EULAR Seeks to Classify Risk of PsA in PsO Patients


The new publication will help to define the clinical and imaging features of people with psoriasis who should raise clinical suspicion for progression to PsA.

New EULAR points-to-consider characterize the transition from skin to joint involvement in psoriatic disease.

Overall, five overarching principles and 10 points-to-consider were formulated by a multidisciplinary task force of 30 members from 13 European countries. The principles acknowledge that people with psoriasis may develop psoriatoic arthrotos (PsA) at different times – or not at all – and highlight that there is a need for close collaboration between dermatologists and rheumatologists – although the rheumatologist has a key role in PsA diagnosis and management. 

They also stress that being able to identify risk factors for PsA may influence therapy choices in people with psoriasis, especially since certain systemic treatments for psoriasis may reduce the risk of transition to PsA.

The points-to-consider highlight arthralgia and abnormalities seen on ultrasound or magnetic resonance imaging as key elements of subclinical PsA that can potentially be used as short-term predictors of who will go on to develop PsA. This also makes these elements useful to help design clinical trials looking at PsA interception and prevention. Traditional risk factors for PsA development such as psoriasis severity, obesity and nail involvement may represent more long-term disease predictors. As such, these are felt to be less useful for short-term trials investigating the transition from psoriasis to PsA.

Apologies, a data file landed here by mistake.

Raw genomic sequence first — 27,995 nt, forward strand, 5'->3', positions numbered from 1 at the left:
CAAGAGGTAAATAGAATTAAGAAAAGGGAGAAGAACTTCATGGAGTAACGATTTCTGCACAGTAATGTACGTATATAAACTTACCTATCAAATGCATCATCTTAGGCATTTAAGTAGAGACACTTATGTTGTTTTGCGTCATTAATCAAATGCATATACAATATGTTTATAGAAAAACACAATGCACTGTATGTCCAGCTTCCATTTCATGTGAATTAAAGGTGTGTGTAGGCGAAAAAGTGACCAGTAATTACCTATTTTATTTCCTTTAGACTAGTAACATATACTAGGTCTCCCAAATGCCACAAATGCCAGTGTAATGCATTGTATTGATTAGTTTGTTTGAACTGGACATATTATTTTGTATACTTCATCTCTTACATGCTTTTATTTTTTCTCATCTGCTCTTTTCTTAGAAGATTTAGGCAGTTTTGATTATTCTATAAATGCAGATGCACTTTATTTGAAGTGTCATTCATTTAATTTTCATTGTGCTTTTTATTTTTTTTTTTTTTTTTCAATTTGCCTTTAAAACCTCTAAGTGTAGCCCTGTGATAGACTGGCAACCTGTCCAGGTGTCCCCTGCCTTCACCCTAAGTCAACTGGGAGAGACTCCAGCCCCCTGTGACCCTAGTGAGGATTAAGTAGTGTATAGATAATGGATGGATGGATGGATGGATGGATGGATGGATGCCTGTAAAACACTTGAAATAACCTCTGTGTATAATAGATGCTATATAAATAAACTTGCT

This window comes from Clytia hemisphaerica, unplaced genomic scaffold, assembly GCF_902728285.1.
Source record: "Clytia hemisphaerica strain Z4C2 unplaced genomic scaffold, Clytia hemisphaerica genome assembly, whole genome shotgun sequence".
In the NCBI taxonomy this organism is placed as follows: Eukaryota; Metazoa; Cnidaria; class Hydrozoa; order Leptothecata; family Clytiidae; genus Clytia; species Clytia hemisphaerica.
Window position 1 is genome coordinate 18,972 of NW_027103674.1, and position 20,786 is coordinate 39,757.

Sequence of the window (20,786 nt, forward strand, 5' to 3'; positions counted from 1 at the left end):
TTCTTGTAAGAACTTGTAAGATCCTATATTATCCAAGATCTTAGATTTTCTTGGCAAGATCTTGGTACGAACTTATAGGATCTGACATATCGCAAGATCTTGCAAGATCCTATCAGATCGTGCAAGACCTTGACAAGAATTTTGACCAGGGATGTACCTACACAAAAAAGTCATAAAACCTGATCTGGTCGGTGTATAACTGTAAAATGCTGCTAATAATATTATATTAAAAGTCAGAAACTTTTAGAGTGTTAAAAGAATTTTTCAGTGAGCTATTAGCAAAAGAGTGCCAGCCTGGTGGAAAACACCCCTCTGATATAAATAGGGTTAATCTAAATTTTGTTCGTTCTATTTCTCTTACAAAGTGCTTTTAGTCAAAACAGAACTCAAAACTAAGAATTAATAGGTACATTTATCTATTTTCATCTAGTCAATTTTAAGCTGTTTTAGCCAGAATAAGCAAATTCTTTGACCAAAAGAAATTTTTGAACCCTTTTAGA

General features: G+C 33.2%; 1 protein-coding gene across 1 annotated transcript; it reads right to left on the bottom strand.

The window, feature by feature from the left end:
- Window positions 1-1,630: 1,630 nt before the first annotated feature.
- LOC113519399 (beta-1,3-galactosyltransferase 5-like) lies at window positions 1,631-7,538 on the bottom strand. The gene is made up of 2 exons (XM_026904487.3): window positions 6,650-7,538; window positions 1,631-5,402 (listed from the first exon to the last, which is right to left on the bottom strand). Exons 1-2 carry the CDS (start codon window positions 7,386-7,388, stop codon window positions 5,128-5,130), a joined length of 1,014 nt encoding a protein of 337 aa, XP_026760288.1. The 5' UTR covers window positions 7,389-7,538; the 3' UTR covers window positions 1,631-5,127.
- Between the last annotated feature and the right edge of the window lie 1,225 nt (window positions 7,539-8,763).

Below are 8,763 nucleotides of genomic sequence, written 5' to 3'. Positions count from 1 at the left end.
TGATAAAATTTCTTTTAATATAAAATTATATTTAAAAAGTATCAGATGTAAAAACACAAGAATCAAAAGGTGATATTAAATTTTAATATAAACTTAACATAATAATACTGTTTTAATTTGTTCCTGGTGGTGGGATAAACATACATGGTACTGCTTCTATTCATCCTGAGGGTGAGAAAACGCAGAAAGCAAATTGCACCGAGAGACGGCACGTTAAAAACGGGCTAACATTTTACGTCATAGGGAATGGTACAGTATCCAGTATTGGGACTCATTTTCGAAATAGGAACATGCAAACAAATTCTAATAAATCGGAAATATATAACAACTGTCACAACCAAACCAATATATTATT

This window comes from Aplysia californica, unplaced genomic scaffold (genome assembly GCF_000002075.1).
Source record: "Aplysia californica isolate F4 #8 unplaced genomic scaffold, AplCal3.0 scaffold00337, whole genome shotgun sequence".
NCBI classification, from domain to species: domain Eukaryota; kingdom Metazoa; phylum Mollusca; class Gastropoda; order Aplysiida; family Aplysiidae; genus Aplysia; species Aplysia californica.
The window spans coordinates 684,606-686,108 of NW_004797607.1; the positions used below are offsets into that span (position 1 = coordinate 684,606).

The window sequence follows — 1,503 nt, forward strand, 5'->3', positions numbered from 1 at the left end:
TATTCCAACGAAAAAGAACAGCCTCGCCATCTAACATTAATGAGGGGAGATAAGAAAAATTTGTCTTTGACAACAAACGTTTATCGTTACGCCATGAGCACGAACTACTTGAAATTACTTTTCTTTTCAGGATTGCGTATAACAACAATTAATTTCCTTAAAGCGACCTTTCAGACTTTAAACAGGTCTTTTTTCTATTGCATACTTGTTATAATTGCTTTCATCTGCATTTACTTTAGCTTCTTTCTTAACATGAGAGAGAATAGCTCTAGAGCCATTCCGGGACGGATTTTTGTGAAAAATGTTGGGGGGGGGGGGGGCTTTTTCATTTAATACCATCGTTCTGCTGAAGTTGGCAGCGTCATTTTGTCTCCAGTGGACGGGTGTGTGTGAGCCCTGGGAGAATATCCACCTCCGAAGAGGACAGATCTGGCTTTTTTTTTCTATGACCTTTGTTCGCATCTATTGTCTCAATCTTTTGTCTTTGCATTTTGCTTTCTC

The task force also proposed some standard naming for three distinct stages in PsA development. Firstly, people with psoriasis at higher risk of PsA, then people with subclinical PsA, and then people with clinical PsA. This has been shown in other inflammatory rheumatic musculoskeletal diseases that clinical onset is preceded by a preclinical phase where a person has arthralgia and immunological or imaging abnormalities, in the absence of a clinical diagnosis. The task force also proposed a definition for early PsA based on the development of joint swelling as a clinical outcome measure for trials of PsA prevention.

They also hope it can be used to identify people who could benefit from a therapeutic intervention to delay or prevent PsA. In the meantime, people with psoriasis should be informed about the risk of developing PsA and encouraged to report their symptoms to facilitate early PsA recognition.

The points-to-consider appear in the June 2023 issue of the Annals of the Rheumatic Diseases.

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